Longtime South King Fire volunteer Bill Brand dies at 90

Federal Way resident Bill Brand was a volunteer battalion chief during his time with the department in the 1970s.

When a call came in for volunteer firefighters of the Federal Way Fire Department in the 1970s, you could count on Bill Brand to arrive within minutes, quickly pulling up outside of the fire station in his little yellow truck.

William “Bill” Brand, a longtime Federal Way resident, died May 12 from health complications with Non-Hodgkin’s lymphoma. Brand celebrated his 90th birthday just a few days prior on May 9.

He spent 10 years as a volunteer firefighter in the 1970s. Fellow volunteers said Brand’s unfailing commitment to the community and his family left an honorable legacy.

Chuck Kahler, a retired former fire chief of South King Fire, spent 47 years in the fire service before retiring in 2017. His career began a few years after Brand joined the department.

The two volunteered together, back at a time when volunteers lived at home and would drive to the station at a moment’s notice of an emergency, compared to today’s structure of firefighters essentially living at the fire station for their shifts.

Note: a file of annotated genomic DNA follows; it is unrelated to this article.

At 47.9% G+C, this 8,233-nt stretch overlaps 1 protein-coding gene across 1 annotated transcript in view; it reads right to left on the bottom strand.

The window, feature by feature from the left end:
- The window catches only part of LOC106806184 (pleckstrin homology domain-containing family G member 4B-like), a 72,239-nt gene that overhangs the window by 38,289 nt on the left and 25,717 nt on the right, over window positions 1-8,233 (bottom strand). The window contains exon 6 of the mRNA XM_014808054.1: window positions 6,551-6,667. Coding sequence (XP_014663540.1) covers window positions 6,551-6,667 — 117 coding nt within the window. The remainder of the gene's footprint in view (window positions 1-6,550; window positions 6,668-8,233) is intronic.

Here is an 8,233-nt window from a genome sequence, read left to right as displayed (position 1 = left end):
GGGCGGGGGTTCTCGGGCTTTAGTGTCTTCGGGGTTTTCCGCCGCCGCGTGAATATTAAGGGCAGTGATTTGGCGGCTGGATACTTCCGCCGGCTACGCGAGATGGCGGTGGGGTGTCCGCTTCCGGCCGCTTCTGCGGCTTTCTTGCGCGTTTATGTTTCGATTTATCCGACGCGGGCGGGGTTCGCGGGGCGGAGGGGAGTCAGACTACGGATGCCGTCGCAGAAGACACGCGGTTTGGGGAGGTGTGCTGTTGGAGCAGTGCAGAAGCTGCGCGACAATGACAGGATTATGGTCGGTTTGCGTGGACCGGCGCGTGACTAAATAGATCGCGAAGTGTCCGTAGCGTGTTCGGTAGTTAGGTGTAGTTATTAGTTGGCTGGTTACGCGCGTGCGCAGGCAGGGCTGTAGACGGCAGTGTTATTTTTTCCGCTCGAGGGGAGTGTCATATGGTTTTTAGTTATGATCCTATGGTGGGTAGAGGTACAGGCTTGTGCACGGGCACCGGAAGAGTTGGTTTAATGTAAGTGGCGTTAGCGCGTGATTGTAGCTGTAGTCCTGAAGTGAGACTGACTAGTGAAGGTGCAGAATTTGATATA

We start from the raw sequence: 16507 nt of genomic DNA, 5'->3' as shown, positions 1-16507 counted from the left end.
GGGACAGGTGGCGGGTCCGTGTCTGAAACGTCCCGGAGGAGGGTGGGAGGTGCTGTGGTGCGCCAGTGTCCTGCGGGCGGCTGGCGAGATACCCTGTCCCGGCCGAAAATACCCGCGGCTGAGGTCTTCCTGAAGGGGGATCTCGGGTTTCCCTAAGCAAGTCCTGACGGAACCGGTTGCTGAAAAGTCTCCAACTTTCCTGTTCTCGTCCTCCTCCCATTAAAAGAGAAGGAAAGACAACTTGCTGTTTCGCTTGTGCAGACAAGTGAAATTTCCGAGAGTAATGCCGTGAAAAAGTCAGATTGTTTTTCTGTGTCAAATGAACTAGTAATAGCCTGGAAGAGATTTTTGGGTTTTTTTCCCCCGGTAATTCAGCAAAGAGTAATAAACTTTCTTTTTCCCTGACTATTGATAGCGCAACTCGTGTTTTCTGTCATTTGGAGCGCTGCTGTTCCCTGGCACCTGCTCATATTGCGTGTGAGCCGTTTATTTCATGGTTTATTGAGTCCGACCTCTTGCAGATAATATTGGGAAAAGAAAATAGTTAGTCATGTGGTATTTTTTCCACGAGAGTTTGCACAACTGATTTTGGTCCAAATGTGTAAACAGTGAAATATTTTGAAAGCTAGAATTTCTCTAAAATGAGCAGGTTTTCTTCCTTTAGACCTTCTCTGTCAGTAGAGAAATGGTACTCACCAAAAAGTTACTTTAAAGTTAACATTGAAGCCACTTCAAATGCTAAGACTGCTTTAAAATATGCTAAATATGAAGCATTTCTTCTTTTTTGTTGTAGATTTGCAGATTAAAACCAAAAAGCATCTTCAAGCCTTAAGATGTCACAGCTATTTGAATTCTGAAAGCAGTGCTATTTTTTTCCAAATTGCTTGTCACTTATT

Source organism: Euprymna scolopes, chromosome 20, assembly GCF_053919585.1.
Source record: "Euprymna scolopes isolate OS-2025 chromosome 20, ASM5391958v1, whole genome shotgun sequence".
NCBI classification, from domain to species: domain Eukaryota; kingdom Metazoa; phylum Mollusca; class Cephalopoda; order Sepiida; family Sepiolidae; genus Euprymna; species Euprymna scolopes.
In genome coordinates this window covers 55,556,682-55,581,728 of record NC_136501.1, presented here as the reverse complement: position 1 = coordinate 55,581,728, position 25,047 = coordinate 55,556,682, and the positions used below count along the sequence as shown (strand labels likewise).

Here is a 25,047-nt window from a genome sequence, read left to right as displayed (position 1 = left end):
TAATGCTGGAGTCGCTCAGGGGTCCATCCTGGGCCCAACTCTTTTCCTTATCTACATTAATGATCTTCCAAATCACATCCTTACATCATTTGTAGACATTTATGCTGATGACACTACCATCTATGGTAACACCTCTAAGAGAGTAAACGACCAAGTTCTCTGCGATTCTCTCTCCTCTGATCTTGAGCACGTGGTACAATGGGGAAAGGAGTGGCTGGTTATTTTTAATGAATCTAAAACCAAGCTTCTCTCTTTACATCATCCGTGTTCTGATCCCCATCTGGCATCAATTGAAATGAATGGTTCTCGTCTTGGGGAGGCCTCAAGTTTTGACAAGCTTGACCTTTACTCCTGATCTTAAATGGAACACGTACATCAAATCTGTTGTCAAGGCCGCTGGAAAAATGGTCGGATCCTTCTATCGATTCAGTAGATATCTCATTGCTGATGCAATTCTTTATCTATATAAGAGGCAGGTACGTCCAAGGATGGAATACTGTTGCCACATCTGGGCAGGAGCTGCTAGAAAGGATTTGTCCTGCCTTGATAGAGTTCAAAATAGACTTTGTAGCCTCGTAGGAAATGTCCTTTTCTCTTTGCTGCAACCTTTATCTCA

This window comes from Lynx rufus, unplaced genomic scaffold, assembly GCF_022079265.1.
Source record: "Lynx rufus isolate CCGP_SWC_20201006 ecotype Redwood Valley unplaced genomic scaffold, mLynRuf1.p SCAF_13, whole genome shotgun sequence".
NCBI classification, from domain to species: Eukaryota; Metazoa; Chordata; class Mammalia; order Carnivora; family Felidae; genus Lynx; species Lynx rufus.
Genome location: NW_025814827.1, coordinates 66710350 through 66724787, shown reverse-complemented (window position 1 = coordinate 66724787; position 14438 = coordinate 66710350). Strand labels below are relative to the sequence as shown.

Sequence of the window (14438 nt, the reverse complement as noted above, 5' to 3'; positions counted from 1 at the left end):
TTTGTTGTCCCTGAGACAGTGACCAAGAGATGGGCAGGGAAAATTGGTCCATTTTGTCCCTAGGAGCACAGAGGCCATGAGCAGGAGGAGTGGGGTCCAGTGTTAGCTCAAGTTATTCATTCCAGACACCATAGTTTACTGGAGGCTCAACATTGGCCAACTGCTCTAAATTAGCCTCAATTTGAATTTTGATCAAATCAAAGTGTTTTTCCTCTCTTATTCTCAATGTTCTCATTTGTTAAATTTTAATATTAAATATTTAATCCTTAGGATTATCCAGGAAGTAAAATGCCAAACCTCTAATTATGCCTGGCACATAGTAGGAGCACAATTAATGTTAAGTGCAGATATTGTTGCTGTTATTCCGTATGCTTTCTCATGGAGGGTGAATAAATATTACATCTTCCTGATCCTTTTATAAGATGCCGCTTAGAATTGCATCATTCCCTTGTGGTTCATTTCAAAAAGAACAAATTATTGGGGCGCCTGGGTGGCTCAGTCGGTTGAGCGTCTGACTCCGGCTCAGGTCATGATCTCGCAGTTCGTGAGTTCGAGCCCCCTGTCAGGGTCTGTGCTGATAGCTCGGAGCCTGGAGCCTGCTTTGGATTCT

“If he was home and he was available, Bill was there,” Kahler said.

Kahler remembers several calls when he would open the engine’s doors in preparation and wait for volunteer crew members to arrive so they could respond to the emergency.

“I’d be waiting and all of a sudden, here comes that yellow truck coming down 28th [Avenue],” Kahler said. “You put the gear on, hop in the rig and away we go!”

Brand also became an Emergency Medical Technician after taking a fascination to the world of Emergency Medical Services. As a volunteer, all of the certifications and training were on your own time, Kahler said, which proved Brand’s dedication.

He worked his way up to eventually become a volunteer battalion chief for Federal Way Fire, now known as South King Fire and Rescue. Brand was named the department-wide Officer of the Year in 1977.

The volunteer firefighters used to get about a dollar per call every quarter of the year, at a time when there were three battalions and six fire stations in Federal Way.

The small amount of money was often pooled and spent however the group saw fit, Kahler said, resulting in several fishing trips to Westport or the Kenai River in Alaska — where Brand once caught a 55-pound King Salmon.

“When I think of Bill, I think of an era that was a neat part of the history of the department,” Kahler said. “A time when all of that service you have now was provided by people without compensation and it was just a service simply provided to the community.”

Ed Coutts, a retired assistant chief of South King Fire, transitioned from Seattle Fire to Federal Way in 1980 where he met Brand, a captain for one of the stations at the time. Coutts was one of the voices who recommended Brand be promoted to battalion chief, he said.

When Medic One started in King County, there was also an opening for paramedic candidates. Despite being in his 50s at the time, Brand was accepted and began training, Coutts said.